Studies on the effectiveness of vinegar have turned up promising results for some weeds. Vinegar can work well at controlling broadleaf plantain,9 carpetweed,4 common chickweed,13 cutleaf evening primrose,2 ground ivy,9 ladysthumb,13 oriental mustard,11 pale smartweed,13 tumble pigweed,4 spiny amaranth,4 and even crabgrass!2,4,9
Some Tips for Use
If you decide to use a vinegar herbicide, read the label carefully and follow these guidelines:
- Target young weeds. Don't let the weeds get away from you and expect to have good results.
- Spray the weeds thoroughly. It is not good enough to get a little on each weed.
- Make applications on warm, dry days when rain is not forecast.
- Be very careful to not harm valuable plants with drift. Vinegar herbicides don't discriminate between good and bad plants.
- Read label carefully for safety requirements for goggles, gloves, etc.
Many DIY recipes for weed killers can be found online, using a mixture of vinegar and soap. The general ratio is as follows:
- 1 Gallon 5% (or stronger) vinegar
- 1 cup Castile Soap (like Dr. Bronners)
- 1 Garden Sprayer
A Magic Bullet?
While organic farmers will appreciate having a new tool to use against weeds, herbicides alone, whether "natural" or not, are not magic bullets. Weed control calls for using a "big picture" approach. This includes the use of mulches, timely cultivation, flaming, soil solarization, cover crops in the off-season to smother weeds, weed barriers, etc.16 When weeds pop up, catching them when they are young is easier and produces better results - whether you're reaching for the hoe, the hand weeder, or the natural herbicide.
U.S. Environmental Protection Agency. Undated. Minimum risk pesticide: Definition and product confirmation. https://www.epa.gov/minimum-risk-pesticides/minimum-risk-pesticide-definition-and-product-confirmation
Webber III, C.L. et al. 2005. Vinegar as an organic burn-down herbicide. Proceedings of the 24th Annual Horticulture Industries Show. pp. 168-172. http://www.ars.usda.gov/research/publications/publications.htm?SEQ_NO_115=176571
U.S. Environmental Protection Agency. Undated. Inert ingredients overview and guidance. http://www.epa.gov/opprd001/inerts/section25b_inerts.pdf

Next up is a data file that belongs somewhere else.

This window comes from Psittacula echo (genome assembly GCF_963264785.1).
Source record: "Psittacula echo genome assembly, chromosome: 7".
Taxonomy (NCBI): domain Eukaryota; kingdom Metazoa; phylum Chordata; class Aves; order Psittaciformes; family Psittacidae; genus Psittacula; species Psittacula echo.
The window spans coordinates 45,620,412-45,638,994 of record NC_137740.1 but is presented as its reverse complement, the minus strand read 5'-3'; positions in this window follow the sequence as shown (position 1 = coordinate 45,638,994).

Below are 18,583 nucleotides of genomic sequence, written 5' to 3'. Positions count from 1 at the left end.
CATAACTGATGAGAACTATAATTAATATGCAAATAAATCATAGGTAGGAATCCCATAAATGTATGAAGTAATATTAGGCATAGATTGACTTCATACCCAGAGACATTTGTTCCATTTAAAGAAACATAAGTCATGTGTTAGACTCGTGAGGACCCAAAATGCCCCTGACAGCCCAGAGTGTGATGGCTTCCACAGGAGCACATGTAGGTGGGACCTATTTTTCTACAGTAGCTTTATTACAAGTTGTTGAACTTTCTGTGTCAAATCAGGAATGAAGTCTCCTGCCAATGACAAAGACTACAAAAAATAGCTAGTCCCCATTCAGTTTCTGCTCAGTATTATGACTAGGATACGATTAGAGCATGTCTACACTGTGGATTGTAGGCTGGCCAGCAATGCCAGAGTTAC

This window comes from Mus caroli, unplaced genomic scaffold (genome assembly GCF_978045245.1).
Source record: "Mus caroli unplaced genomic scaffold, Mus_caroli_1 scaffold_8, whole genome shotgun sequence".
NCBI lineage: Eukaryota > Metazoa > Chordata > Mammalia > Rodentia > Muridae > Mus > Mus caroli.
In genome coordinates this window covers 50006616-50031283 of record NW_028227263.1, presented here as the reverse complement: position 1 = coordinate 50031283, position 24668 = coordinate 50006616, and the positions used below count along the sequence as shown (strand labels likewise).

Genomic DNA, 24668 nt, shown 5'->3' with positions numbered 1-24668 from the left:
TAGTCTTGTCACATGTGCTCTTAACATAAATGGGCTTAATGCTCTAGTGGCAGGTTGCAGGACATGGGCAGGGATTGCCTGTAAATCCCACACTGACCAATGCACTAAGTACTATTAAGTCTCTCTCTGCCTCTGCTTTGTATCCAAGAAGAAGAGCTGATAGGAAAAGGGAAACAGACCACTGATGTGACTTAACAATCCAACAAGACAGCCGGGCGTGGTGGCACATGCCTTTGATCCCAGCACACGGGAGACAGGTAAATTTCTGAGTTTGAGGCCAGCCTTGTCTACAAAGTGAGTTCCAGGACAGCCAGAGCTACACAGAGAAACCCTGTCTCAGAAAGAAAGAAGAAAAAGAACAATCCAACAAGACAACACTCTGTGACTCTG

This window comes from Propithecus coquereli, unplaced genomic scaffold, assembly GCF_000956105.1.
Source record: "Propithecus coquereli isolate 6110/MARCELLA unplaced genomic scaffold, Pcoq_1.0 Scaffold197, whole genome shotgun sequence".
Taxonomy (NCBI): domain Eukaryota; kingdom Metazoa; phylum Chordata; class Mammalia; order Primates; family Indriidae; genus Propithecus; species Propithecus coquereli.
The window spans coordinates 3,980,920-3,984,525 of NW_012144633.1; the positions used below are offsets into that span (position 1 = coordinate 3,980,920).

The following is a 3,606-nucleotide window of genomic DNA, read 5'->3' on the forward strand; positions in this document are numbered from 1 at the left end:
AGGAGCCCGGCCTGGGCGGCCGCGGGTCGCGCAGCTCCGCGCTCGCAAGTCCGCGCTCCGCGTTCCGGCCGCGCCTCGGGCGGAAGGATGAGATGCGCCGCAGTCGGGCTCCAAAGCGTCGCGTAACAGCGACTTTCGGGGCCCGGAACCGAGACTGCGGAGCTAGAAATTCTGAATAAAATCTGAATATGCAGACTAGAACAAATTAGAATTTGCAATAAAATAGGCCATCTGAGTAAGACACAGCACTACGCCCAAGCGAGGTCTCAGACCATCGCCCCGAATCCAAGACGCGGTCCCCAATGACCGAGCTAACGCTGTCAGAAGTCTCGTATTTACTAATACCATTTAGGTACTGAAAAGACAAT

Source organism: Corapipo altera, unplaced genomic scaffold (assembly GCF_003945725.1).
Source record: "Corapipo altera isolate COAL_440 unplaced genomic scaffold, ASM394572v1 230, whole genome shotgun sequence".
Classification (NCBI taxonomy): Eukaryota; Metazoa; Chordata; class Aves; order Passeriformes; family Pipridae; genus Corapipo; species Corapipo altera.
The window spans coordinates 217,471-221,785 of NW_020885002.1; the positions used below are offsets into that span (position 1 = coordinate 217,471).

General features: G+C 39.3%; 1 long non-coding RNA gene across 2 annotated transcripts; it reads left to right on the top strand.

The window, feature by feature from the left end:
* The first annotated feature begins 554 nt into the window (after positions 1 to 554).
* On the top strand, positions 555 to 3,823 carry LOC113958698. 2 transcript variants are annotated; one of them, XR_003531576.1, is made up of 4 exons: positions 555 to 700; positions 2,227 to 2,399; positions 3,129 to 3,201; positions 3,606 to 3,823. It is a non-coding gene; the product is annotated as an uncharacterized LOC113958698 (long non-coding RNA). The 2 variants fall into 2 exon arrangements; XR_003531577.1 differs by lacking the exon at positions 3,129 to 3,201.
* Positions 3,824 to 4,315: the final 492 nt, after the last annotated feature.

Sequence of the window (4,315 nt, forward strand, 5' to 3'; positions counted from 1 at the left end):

Webber III, C.L. and J.W. Shrefler. 2006. Vinegar as a burn-down herbicide: Acetic acid concentrations, application volumes, and adjuvants. 2005 Vegetable Weed Control Studies, Oklahoma State University, Division of Agricultural Sciences and Natural Resources, Department of Horticulture and Landscape Architecture. http://www.ars.usda.gov/research/publications/publications.htm?seq_no_115=195808
Pharm Solutions, Inc. Undated. WeedPharm Common Use Label. https://pharmsolutions.com/index_htm_files/Weed-Pharm-Food-Use-Label-Comm-1gal.pdf
Chirillo, S. 2008. Non-herbicidal Weed Control Strategies Implemented by City Parks Staff in the Northwest: Maintaining Shrub Beds and Landscaped Areas. Northwest Coalition for Alternatives to Pesticides. https://d3n8a8pro7vhmx.cloudfront.net/ncap/pages/48/attachments/original/1437762972/Shrub-Beds.pdf?1437762972
National Center for Biotechnology Information, PubChem Database. Undated. Compound Summary: Acetic Acid. https://pubchem.ncbi.nlm.nih.gov/compound/176
Radhakrishnan, J. et al. 2003. Agricultural applications of vinegar. http://www.ars.usda.gov/research/publications/publications.htm?seq_no_115=142484
Chinery, D. 2002. Using acetic acid (vinegar) as a broad-spectrum herbicide. Cornell Cooperative Extension of Rensselaer County. http://ccerensselaer.org/resources/using-acetic-acid-vinegar-as-a-broad-spectrum-herbicide
Mugaas, B. 2006 Salad dressing or weed control? An organic non-selective weed control product evaluation. Yard & Garden Line News (University of Minnesota Extension) March 1, 2006. v.8n3 http://www.extension.umn.edu/yardandgarden/YGLNews/YGLN-Mar0106.html
Johnson, E. 2005. Efficacy of vinegar (acetic acid) as an organic herbicide: Final report. Saskatchewan Agriculture, Food and Rural Revitalization, Agriculture Development Fund.
Masiunas, J. and A. Bicksler. 2006. Evaluating organic herbicides, summer annual cover crops and mowing for Canada thistle control. New Agriculture Network 3(10), 1-5. http://www.new-ag.msu.edu/issues06/8-23.htm (link no longer active)
Miller, T. and C. Libbey. 2004. Effect of postemergence organic products. https://www.pharmsolutionsinc.com/researchAssets/Acetic_Acid_Weed_Trials_WASU.doc (link no longer active)
Evans, G.J. and R.R. Bellinder. 2005. Evaluating the herbicidal properties of acetic acid: Preliminary results. Cornell University. https://pharmsolutions.com/index_htm_files/cornellreport.pdf
Chase, C.A. et al. 2004. Preliminary evaluation of nonsynthetic herbicides for weed management in organic orange production. Proceedings of the Florida State Horticultural Society 117, 135-138.
Curran, W. 2004. Agronomy Facts 64: Weed management in organic cropping systems. Penn State Extension. http://pubs.cas.psu.edu/freepubs/pdfs/uc187.pdf